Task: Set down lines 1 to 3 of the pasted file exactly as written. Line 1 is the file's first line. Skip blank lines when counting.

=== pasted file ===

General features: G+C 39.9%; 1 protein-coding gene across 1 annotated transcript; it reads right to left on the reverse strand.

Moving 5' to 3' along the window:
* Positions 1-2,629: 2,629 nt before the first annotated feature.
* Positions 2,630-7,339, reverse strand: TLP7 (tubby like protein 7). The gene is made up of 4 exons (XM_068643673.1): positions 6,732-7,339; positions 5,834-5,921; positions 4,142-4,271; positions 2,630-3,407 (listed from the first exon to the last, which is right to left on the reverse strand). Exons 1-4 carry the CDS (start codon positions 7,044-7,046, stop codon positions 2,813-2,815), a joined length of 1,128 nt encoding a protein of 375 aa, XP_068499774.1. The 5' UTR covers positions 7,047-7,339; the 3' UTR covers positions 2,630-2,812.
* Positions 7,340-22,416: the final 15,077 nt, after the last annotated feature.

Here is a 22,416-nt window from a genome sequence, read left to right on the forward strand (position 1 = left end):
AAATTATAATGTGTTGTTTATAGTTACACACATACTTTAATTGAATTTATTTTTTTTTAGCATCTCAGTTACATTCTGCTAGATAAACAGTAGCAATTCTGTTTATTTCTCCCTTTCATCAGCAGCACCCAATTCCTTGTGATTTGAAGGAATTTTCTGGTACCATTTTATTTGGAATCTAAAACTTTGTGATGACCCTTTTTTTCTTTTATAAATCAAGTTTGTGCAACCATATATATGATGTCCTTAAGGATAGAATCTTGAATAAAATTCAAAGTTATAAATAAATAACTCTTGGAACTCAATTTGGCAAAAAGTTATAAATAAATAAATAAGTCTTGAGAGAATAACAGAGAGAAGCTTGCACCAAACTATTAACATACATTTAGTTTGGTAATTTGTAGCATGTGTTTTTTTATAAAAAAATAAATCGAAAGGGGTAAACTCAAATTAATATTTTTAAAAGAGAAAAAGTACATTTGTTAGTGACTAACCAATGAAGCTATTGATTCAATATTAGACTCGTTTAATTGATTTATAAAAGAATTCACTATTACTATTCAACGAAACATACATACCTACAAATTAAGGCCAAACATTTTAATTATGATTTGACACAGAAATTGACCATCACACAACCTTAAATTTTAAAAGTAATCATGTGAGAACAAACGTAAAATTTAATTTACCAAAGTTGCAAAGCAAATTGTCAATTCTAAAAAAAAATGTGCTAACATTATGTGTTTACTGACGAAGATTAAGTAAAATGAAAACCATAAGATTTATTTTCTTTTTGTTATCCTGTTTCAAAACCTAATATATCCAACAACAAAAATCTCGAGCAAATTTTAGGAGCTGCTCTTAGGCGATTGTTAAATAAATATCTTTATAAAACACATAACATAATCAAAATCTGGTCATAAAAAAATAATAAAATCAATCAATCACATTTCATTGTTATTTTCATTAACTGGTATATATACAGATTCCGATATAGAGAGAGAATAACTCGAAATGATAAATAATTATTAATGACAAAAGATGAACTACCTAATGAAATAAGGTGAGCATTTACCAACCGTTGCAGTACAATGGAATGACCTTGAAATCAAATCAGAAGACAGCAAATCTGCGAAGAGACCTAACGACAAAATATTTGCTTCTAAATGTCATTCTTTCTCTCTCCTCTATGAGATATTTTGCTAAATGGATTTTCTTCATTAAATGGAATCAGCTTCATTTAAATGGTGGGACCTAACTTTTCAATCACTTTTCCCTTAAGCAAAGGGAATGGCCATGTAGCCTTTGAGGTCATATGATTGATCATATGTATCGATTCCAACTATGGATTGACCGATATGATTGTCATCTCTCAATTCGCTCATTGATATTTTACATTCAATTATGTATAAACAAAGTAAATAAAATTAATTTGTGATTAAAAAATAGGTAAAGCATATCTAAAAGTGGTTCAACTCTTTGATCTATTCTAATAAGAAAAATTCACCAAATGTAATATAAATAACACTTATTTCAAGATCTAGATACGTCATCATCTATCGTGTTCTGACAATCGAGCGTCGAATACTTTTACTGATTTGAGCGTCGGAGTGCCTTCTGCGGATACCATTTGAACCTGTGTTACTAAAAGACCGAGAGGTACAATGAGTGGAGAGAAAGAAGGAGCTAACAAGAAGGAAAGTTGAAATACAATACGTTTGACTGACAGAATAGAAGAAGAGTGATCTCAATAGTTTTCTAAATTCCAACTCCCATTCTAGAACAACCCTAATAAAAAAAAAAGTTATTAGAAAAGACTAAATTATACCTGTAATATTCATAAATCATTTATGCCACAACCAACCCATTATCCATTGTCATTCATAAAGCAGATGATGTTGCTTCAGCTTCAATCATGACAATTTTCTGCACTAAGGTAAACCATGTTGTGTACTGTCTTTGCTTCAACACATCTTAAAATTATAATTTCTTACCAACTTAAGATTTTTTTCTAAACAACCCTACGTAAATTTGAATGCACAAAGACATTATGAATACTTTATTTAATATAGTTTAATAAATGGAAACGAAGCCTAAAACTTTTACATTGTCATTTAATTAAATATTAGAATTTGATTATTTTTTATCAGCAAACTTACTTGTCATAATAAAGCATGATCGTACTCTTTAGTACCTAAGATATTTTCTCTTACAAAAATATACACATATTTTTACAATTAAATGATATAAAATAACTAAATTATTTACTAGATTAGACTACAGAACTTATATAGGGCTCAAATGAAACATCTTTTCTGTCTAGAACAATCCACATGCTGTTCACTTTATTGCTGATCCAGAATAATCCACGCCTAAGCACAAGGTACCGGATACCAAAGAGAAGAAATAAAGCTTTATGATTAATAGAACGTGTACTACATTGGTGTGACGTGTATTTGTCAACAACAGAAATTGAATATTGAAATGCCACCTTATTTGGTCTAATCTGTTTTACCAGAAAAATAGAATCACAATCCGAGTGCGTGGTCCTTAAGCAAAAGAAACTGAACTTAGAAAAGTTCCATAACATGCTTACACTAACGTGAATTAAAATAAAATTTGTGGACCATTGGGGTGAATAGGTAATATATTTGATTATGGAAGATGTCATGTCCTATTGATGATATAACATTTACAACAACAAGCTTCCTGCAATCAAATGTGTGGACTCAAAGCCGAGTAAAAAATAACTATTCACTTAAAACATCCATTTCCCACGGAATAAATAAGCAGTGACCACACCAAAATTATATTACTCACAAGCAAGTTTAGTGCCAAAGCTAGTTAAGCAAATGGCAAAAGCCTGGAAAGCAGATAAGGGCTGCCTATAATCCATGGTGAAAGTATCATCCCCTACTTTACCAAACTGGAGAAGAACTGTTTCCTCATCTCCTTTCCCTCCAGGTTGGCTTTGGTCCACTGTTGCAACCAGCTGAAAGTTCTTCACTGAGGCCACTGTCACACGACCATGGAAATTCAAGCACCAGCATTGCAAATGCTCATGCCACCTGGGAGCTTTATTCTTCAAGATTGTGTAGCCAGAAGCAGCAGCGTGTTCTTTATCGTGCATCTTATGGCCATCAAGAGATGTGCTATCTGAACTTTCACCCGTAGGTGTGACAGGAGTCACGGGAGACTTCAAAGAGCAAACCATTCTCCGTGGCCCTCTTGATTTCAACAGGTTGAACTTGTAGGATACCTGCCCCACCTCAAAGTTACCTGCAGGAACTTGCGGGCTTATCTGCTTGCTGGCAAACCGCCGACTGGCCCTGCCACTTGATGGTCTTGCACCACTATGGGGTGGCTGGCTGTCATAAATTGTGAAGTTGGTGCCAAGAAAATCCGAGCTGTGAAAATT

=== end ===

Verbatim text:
General features: G+C 39.9%; 1 protein-coding gene across 1 annotated transcript; it reads right to left on the reverse strand.

Moving 5' to 3' along the window:
* Positions 1-2,629: 2,629 nt before the first annotated feature.